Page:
In Germany, the Baugruppen model is an alternative to investment-driven development in which residents become the developers, resulting in co-ownership of the communal space while residential units are individually owned. The R50 Baugruppen cohousing project in Berlin designed by Heide & von Beckerath and ifau with Jesko Fezer, is an enterprise where nineteen households pooled funds for the project's construction. The architects and the group of residents collectively selected the site, and the building was developed through participatory design, with future residents reaching a consensus on everything from common spaces to finishings. The project features an array of shared spaces, including a rooftop terrace with a summer kitchen, a community room at group level, and shared balconies that envelope the entire building. Interestingly enough, by collectively deciding on the priorities, the cost ended up being lower than that of a typical apartment in the same area.
Similarly, in their project Bay State Commons Cohousing, architecture practice French 2D engaged the future residents who were also self-developing the project into a multi-year participatory process for the design of domestic and shared spaces. In this case, the question was not only one of spatial economy but about the equitable distribution of domestic labour, as the project (currently under construction) will feature spaces where daily meals and childcare can be addressed collectively.
The concept of "open building" was developed in the 1960s by Dutch architect John Habraken who is a champion of user participation in mass housing design. The concept promotes co-creation and co-ownership with a framework that sits somewhere in between the cohousing model and conventional mass housing developments, in the sense that it involves residents from the onset, but the users’ agency in the design is restricted to that of the individual dwelling. Object One designed by Dutch practice Space&Matter proposes a flexible structural system that can accommodate a wide range of living scenarios. Residents can choose from 3 types of spaces within which they can design their own home according to individual needs, resulting in a mix of different size dwellings, some available for purchase and others to rent. “Just like a city, Object One is never finished. Similarly, Object One lives, is used for a while, and changes as the needs and wishes of residents change says Sascha Glasl, co-founder Space&Matter.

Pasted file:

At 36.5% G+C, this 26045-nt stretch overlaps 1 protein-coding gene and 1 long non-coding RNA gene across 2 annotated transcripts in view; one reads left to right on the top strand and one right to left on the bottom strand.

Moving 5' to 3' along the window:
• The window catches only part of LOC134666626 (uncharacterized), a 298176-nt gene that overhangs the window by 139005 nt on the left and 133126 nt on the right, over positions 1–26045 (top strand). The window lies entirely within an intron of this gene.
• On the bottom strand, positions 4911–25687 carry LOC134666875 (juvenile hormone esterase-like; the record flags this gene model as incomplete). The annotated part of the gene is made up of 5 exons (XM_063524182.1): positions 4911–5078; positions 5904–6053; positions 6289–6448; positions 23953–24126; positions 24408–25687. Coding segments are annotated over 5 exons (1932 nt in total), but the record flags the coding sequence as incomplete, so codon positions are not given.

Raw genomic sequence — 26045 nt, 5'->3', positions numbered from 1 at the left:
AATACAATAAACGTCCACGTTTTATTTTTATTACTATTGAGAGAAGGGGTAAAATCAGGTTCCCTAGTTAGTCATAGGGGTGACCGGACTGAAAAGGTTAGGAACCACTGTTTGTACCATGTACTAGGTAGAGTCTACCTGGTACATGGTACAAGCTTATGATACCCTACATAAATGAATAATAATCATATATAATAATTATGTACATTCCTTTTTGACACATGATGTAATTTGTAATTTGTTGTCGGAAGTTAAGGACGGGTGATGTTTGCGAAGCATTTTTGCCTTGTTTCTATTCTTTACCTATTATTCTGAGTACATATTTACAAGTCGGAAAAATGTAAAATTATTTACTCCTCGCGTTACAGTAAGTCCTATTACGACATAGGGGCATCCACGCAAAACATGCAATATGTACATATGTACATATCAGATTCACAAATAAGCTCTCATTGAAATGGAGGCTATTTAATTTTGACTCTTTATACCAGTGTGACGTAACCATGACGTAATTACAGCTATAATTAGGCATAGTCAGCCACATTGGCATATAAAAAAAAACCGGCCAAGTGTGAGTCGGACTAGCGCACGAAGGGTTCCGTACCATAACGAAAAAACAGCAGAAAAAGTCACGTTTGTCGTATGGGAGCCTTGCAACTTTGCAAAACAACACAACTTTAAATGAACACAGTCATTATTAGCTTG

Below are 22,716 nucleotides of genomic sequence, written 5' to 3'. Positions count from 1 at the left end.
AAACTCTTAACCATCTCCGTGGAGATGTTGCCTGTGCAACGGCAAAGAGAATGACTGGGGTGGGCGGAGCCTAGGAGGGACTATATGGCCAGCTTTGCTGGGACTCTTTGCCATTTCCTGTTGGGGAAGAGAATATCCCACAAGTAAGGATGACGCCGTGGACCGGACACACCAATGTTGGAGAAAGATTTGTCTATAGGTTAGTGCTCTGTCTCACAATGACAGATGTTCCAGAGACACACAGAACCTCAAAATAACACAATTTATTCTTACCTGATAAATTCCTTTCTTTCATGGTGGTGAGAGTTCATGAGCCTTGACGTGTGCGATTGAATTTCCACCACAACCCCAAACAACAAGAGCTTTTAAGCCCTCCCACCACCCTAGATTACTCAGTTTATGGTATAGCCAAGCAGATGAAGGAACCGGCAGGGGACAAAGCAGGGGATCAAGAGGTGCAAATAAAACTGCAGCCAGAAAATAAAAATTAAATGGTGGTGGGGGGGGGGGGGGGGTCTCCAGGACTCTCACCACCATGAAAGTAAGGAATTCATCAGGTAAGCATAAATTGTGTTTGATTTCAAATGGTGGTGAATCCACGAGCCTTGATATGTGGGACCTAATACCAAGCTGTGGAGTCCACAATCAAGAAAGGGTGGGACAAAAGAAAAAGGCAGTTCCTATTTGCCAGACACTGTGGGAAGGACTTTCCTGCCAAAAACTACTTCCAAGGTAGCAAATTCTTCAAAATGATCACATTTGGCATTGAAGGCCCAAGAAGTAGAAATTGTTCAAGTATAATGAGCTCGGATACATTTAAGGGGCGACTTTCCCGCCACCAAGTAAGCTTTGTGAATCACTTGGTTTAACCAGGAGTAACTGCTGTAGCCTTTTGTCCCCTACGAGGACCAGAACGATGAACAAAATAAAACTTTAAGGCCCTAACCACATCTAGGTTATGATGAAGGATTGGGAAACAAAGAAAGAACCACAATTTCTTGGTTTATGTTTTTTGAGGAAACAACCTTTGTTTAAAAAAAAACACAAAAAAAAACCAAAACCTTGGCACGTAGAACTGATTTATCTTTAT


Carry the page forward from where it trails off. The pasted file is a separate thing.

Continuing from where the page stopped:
Housing as Service
The escalating crisis of housing affordability in big cities, economic and social changes led to the (re)birth of co-living in recent years, this micro-rental phenomenon becoming a popular trend in residential real estate. Some see this commodification of space as groundbreaking, while others have compared current co-living projects with high-end dormitories for adults. Designed and managed by companies, co-living, often described as the sharing-economy version of housing, reiterates the metropolitan hotel, where occupants rent private living quarters and share access to different amenities as well as activities, on the basis of a rolling weekly or monthly contract. The living area is reduced to a minimum and counterbalanced by an extensive communal space, a model that seeks to accommodate an increasingly large demographic of single-person households.